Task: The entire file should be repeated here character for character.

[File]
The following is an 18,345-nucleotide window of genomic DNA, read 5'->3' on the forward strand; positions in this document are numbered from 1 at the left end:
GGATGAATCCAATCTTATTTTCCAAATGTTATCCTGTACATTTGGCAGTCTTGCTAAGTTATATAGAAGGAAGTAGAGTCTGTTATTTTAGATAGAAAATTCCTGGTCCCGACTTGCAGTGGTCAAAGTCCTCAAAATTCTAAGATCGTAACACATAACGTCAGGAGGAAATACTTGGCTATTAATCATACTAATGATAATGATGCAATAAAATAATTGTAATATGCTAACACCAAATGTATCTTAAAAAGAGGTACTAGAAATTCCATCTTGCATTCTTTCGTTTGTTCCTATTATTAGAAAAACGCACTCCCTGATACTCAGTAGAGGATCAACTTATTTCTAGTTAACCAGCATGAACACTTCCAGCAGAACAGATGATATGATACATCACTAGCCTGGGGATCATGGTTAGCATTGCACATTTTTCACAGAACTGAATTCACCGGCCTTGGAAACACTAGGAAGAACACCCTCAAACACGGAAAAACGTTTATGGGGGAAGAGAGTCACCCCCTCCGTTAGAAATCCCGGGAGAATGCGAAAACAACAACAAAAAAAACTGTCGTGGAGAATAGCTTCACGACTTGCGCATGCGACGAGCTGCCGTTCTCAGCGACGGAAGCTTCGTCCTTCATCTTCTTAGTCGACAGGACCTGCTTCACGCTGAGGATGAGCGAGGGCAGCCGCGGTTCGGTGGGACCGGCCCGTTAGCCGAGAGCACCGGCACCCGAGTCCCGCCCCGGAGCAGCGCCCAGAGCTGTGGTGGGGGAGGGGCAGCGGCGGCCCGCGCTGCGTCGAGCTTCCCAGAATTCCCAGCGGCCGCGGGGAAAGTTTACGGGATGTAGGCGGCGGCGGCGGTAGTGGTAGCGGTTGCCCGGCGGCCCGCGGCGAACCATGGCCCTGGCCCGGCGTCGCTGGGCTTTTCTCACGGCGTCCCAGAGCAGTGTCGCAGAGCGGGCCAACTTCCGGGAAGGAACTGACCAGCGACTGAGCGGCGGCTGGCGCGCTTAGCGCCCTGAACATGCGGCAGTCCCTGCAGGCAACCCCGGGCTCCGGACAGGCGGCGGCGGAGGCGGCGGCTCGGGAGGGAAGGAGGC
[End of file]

The following is an 18,345-nucleotide window of genomic DNA, read 5'->3' on the forward strand; positions in this document are numbered from 1 at the left end:
GGATGAATCCAATCTTATTTTCCAAATGTTATCCTGTACATTTGGCAGTCTTGCTAAGTTATATAGAAGGAAGTAGAGTCTGTTATTTTAGATAGAAAATTCCTGGTCCCGACTTGCAGTGGTCAAAGTCCTCAAAATTCTAAGATCGTAACACATAACGTCAGGAGGAAATACTTGGCTATTAATCATACTAATGATAATGATGCAATAAAATAATTGTAATATGCTAACACCAAATGTATCTTAAAAAGAGGTACTAGAAATTCCATCTTGCATTCTTTCGTTTGTTCCTATTATTAGAAAAACGCACTCCCTGATACTCAGTAGAGGATCAACTTATTTCTAGTTAACCAGCATGAACACTTCCAGCAGAACAGATGATATGATACATCACTAGCCTGGGGATCATGGTTAGCATTGCACATTTTTCACAGAACTGAATTCACCGGCCTTGGAAACACTAGGAAGAACACCCTCAAACACGGAAAAACGTTTATGGGGGAAGAGAGTCACCCCCTCCGTTAGAAATCCCGGGAGAATGCGAAAACAACAACAAAAAAAACTGTCGTGGAGAATAGCTTCACGACTTGCGCATGCGACGAGCTGCCGTTCTCAGCGACGGAAGCTTCGTCCTTCATCTTCTTAGTCGACAGGACCTGCTTCACGCTGAGGATGAGCGAGGGCAGCCGCGGTTCGGTGGGACCGGCCCGTTAGCCGAGAGCACCGGCACCCGAGTCCCGCCCCGGAGCAGCGCCCAGAGCTGTGGTGGGGGAGGGGCAGCGGCGGCCCGCGCTGCGTCGAGCTTCCCAGAATTCCCAGCGGCCGCGGGGAAAGTTTACGGGATGTAGGCGGCGGCGGCGGTAGTGGTAGCGGTTGCCCGGCGGCCCGCGGCGAACCATGGCCCTGGCCCGGCGTCGCTGGGCTTTTCTCACGGCGTCCCAGAGCAGTGTCGCAGAGCGGGCCAACTTCCGGGAAGGAACTGACCAGCGACTGAGCGGCGGCTGGCGCGCTTAGCGCCCTGAACATGCGGCAGTCCCTGCAGGCAACCCCGGGCTCCGGACAGGCGGCGGCGGAGGCGGCGGCTCGGGAGGGAAGGAGGC